Although they broke up in 1970, just ten years after their formation, the Beatles’ vast collection of albums are still regularly played on millions of iTunes playlists across the world. The Fab Four played their first American concert on February 11, 1964. This February 11, the DC Preservation League and Douglas Development Corporation plan to pay homage to the band by reenacting this musical milestone so that it resembles the original performance as closely as possible.

101934-004-CD2C8F59Just two days after their epic performance on the Ed Sullivan show in 1964, John, Paul, George, and Ringo took the stage at the Uline Arena in D.C. and started their concert for the 8,092 thrilled fans screaming their excitement. The screaming continued until about thirty-five minutes into the show. A sixteen-year-old All Gore and eighteen-year-old Mike Mitchell, whose pictures famously captured the event, were two of the audience members present to witness music history unfold before their eyes.

This February 11, Beatlemania Now, one of the world’s most authentic Beatles tribute bands, will take the same stage to mark the 50th anniversary of this triumphant show. Local food trucks will also serve up some delicious treats, and Something Wild are set to perform some live music. The audience has the opportunity to buy Mike Mitchell’s original pictures from the Beatles’ show and proceeds from the sales go to the DC Preservation League.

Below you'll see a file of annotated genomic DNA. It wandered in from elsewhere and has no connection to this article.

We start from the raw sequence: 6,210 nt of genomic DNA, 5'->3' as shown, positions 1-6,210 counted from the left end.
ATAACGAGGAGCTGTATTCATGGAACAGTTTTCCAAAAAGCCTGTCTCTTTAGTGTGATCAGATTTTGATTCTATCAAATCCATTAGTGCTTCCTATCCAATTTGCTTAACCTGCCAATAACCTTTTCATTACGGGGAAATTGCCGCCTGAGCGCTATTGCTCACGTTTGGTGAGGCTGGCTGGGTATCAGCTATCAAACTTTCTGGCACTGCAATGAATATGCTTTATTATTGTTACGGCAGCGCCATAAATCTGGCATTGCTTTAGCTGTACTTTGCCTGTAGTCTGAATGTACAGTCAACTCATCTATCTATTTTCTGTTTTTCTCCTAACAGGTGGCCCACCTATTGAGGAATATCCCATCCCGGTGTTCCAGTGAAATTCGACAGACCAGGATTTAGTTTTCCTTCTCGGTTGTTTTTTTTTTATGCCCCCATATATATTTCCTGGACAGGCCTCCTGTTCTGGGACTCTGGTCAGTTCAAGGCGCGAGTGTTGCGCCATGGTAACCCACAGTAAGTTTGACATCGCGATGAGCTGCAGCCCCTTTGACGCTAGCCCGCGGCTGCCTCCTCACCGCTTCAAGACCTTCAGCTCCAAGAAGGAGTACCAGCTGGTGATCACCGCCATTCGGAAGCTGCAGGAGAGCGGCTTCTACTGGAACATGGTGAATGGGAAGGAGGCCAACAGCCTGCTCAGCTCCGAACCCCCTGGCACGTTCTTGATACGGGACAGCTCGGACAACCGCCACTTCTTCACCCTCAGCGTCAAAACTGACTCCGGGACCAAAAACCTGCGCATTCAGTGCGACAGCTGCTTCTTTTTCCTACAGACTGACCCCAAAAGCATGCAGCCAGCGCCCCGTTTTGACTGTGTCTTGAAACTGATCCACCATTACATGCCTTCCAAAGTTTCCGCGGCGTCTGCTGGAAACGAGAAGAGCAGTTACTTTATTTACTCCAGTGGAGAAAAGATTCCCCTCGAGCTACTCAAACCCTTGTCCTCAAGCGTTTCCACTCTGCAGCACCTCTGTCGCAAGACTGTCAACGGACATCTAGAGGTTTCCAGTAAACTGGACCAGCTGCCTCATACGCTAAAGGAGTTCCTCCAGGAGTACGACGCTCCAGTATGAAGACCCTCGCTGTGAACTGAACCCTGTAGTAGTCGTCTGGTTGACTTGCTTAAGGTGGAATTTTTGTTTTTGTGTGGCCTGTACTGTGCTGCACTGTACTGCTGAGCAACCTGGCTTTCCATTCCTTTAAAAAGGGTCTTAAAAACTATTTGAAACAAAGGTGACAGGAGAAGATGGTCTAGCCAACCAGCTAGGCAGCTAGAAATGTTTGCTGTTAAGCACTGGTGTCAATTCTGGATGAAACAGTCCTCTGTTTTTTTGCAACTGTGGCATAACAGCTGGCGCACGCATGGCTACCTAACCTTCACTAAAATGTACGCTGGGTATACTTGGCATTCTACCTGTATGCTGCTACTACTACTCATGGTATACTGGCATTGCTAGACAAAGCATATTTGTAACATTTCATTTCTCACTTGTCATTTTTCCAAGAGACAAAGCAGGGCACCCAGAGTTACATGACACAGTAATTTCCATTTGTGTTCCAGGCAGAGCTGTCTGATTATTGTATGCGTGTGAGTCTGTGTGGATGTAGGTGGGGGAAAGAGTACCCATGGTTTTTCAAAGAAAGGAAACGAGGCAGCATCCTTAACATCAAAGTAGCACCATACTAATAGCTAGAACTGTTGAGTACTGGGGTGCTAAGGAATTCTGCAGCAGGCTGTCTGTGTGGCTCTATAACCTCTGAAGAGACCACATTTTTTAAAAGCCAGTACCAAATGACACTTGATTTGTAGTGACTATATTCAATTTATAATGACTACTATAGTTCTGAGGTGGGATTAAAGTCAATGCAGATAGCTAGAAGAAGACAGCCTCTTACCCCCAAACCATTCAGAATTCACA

Tickets go on sale November 1 and will range from $45 for standing and $100 for seating. The show is slated to start at exactly 8:31 p.m., which was the time the Beatles began to play during their original concert.

Unfortunately, the Uline Arena has seen better days and is more often known today as an indoor parking lot. The DC Preservation League has fought hard to get this location on the “Most Endangered Places for Washington” list and by 2006 the arena finally gained notoriety as an historic site. Douglas Development bought the arena in 2004 and wants to reinvent it as The Coliseum.

This epic show not only brings the historical impact of this arena to life, but it also helps move it into a new era of entertainment possibilities. It seems that decades after the band ended, the Beatles are still influencing music and music culture across the globe. Beatles_Shea Stadium 2

About The Author

Beth DeMilt is a News Editor for the Blast Network

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